Australian singer-songwriter Chet Faker (otherwise known as Nicholas James Murphy) was the cause of some serious hype when his first tentative tracks made their way into the blogosphere back in 2011. The musician/producer was, at the time, working out of his Melbourne bedroom, but having since recorded and released a series of EPs (including a collaboration with Harley Edward Streten of Flume), it was only a matter of time until his debut full length emerged. Built on Glass is that album, and boy, was it worth the wait.
Opener ‘Release Your Problems’ is every bit as soothing and sedentary as its title suggests. It’s a smooth, lounge-inspired track that doesn’t so much ease the listener in, as takes their coat, pours them a drink from the mini bar, and asks them about feelings and stuff. Recent single ‘Talk Is Cheap’ introduces some dub beats and a little sax into the mixture, allowing the neo soul influences to start bleeding in. These are immediately swept away by the washed-out electronics of ‘No Advice (Airport Version), a short but beautifully immediate song whose blunt lyricism makes its point heart-wrenchingly felt.
With ‘Melt’, the pace picks up again. Featuring the additional talents of Kilo Kish, it’s a beat-heavy, sultry piece of electronica, with a dash of R’n’B added in for good measure. Both Faker and Kish’s voices have a subdued, secretive tone in the song’s verses. In the chorus, however, Faker opens up as the lyrics become less about pushing others away, and more about acknowledging that they were never really there in the first place; “My happiness is some kind of fucked-up mess. Looking out for you is the kind of waiting game that leaves me running circles into my brain. My loneliness will take no part in this overdose.” ‘To Me’ is perhaps the pinnacle of this soul-influenced sound. Its soothing melody, reverberating electronics and keys, and occasional horn crescendos combine to produce what is easily one of the best tracks on the album.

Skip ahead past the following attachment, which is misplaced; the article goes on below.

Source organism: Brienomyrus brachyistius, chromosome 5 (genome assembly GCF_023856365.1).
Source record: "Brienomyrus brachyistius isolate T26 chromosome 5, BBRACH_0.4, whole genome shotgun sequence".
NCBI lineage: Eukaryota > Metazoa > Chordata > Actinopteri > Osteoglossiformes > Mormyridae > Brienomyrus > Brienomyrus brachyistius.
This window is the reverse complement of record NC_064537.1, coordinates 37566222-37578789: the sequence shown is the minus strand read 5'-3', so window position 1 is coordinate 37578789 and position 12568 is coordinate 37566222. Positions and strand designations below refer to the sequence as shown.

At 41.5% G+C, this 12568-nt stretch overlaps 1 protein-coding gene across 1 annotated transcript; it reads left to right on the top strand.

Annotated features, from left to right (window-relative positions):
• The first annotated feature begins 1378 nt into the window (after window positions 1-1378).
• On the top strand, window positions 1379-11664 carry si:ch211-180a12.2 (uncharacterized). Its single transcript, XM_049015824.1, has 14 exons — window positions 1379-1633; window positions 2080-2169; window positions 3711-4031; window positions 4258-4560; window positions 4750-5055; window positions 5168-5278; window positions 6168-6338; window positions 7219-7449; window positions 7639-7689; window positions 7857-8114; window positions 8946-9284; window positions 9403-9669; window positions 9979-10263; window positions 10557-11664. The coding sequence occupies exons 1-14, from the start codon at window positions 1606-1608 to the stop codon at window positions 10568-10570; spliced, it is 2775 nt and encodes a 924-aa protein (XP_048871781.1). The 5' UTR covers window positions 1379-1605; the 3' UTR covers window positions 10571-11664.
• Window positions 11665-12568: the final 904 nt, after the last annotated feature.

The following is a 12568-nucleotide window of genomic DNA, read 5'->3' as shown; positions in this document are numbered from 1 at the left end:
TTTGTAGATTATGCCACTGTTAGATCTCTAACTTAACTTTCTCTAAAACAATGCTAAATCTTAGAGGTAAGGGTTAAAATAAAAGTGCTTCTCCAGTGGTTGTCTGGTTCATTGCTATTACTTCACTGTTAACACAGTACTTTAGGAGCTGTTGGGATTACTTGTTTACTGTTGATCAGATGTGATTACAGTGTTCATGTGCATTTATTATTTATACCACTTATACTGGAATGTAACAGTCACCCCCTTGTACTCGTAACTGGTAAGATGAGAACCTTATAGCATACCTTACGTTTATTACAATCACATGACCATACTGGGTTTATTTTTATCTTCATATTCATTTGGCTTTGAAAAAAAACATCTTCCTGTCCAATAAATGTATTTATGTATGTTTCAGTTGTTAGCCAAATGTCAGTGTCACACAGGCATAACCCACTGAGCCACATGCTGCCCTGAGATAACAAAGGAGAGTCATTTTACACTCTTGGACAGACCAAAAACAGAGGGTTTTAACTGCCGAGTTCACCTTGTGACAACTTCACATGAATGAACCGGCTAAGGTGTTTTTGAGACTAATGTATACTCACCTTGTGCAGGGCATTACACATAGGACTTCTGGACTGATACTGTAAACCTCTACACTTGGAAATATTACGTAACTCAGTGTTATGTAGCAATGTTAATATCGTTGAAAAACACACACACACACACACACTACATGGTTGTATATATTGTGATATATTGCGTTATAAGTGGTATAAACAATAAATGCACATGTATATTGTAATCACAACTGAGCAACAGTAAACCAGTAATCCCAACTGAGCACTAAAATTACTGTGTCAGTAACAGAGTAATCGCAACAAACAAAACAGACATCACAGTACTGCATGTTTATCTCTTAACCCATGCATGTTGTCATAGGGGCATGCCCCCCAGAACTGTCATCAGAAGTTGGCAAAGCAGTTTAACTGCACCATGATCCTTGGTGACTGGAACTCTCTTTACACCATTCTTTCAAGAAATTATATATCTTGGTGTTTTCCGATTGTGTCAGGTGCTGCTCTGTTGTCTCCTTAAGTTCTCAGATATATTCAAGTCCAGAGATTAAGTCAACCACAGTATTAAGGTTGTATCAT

‘Cigarettes and Loneliness’ takes things in a different direction entirely, featuring a guitar hook so brilliantly simple it’s lodges itself in your ears from the first play through. It’s an indie epic, almost eight minutes in length, and yet it passes by almost frustratingly quickly. Faker is once again gut-wrenchingly confessional in his writing, and once again he matches the emotions he conjures brilliantly with the song he constructs around them. “Maybe I could be this lonely guy that’ll sing on a song. Another tease will come along with everything I don’t want, and you won’t see me walk past with another one”. It’s almost uncomfortably personal, but it makes sure that each song packs a gut-wrenching punch.
Built on Glass is a sublime heartbreak album. If you aren’t in the mood to hear someone fall apart, and then try to put themselves back together, then it probably isn’t for you. If, however, you’re looking for an emotionally charged, cathartic and beautifully composed album to wash over you and leave you feeling that little bit cleaner, then this may just be it.
A brilliant, brilliant debut.
Built on Glass is released April 14th via Future Classic and Opulent.